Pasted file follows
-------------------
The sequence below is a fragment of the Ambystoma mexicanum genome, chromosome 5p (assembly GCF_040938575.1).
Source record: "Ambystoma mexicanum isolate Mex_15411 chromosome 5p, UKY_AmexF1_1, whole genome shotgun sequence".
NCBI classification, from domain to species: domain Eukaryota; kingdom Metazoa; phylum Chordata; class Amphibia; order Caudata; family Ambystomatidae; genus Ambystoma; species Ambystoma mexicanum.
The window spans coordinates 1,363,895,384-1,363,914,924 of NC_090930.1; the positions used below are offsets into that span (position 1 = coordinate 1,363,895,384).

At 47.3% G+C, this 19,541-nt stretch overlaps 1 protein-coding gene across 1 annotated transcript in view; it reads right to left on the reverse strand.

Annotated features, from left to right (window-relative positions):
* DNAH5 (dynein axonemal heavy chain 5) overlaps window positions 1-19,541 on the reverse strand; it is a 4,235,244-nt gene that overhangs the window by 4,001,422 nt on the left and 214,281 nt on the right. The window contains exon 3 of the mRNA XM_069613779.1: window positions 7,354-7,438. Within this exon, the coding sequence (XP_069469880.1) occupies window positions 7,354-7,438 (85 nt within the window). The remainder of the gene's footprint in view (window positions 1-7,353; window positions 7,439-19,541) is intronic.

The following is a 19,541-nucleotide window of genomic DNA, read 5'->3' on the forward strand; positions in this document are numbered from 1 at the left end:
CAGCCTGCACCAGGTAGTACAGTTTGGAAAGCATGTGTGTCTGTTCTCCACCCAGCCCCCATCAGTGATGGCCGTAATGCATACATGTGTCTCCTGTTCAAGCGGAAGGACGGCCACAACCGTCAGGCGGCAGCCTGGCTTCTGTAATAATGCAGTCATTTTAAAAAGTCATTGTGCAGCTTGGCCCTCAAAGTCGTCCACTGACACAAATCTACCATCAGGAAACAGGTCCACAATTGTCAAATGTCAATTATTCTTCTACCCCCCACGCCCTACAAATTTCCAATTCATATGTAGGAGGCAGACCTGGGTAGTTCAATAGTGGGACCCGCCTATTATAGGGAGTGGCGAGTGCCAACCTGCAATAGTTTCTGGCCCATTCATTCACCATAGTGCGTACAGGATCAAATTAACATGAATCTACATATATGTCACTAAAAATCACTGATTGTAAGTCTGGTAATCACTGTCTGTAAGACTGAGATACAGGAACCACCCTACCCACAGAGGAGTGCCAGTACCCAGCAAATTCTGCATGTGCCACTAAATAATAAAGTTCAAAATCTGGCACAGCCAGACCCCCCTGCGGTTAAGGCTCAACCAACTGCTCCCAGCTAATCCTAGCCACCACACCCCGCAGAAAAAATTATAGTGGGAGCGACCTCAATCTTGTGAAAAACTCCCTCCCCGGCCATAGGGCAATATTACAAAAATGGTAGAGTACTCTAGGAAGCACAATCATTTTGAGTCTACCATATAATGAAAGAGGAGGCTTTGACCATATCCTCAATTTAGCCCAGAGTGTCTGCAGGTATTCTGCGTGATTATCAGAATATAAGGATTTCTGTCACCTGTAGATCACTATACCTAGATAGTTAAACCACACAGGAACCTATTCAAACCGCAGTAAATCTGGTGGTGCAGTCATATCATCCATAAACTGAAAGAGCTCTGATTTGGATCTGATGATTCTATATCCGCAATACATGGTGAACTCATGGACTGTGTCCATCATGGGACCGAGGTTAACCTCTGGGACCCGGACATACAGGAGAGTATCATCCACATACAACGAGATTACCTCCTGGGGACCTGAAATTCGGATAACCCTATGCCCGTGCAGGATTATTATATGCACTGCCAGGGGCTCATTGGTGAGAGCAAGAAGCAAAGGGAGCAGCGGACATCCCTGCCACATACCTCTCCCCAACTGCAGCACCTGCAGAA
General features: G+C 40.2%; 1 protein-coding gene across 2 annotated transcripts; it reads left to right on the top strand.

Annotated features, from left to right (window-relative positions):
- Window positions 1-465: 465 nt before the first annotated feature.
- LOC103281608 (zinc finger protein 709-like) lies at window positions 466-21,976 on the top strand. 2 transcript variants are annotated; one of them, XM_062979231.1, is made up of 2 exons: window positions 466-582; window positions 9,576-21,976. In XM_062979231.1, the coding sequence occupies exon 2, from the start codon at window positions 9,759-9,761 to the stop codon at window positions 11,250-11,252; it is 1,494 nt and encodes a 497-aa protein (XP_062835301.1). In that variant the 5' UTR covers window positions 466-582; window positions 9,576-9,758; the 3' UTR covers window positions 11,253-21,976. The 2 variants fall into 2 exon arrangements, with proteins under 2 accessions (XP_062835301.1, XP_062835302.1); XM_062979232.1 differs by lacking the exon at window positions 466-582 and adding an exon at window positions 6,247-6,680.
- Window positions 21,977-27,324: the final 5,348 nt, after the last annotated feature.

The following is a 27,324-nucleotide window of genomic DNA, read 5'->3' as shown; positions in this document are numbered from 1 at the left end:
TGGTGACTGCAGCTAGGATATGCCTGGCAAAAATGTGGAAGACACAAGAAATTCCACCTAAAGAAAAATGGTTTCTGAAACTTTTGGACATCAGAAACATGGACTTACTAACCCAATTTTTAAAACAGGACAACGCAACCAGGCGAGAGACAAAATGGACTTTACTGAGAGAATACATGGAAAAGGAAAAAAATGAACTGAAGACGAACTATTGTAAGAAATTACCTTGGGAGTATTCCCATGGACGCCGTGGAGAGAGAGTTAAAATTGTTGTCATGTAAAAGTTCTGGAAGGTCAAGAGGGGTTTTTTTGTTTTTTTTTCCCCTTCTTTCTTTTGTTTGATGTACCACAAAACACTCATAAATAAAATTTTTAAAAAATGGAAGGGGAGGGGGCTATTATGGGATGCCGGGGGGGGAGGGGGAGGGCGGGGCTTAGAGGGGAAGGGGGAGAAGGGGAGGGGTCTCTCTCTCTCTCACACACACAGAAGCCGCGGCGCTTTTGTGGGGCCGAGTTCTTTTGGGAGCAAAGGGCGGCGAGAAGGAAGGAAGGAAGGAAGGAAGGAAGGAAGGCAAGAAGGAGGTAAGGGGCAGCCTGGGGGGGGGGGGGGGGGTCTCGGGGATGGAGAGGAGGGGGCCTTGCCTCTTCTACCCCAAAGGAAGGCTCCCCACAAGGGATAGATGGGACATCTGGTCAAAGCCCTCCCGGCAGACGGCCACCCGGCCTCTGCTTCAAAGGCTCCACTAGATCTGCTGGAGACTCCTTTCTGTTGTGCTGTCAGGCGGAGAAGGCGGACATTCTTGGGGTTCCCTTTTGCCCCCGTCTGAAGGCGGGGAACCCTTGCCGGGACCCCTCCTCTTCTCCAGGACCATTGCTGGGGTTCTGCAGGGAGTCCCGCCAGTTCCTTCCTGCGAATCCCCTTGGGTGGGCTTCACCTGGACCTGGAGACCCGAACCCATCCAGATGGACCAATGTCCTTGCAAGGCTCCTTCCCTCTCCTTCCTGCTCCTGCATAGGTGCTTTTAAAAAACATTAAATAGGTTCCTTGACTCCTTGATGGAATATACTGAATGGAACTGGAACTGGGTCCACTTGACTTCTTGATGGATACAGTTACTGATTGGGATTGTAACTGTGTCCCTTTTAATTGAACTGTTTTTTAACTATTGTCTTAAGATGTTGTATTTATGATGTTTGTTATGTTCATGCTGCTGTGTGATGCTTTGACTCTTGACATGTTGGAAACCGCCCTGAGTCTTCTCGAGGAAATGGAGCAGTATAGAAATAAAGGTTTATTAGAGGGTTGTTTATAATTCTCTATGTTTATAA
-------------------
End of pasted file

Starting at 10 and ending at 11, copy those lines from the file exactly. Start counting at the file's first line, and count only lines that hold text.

General features: G+C 40.2%; 1 protein-coding gene across 2 annotated transcripts; it reads left to right on the top strand.

Annotated features, from left to right (window-relative positions):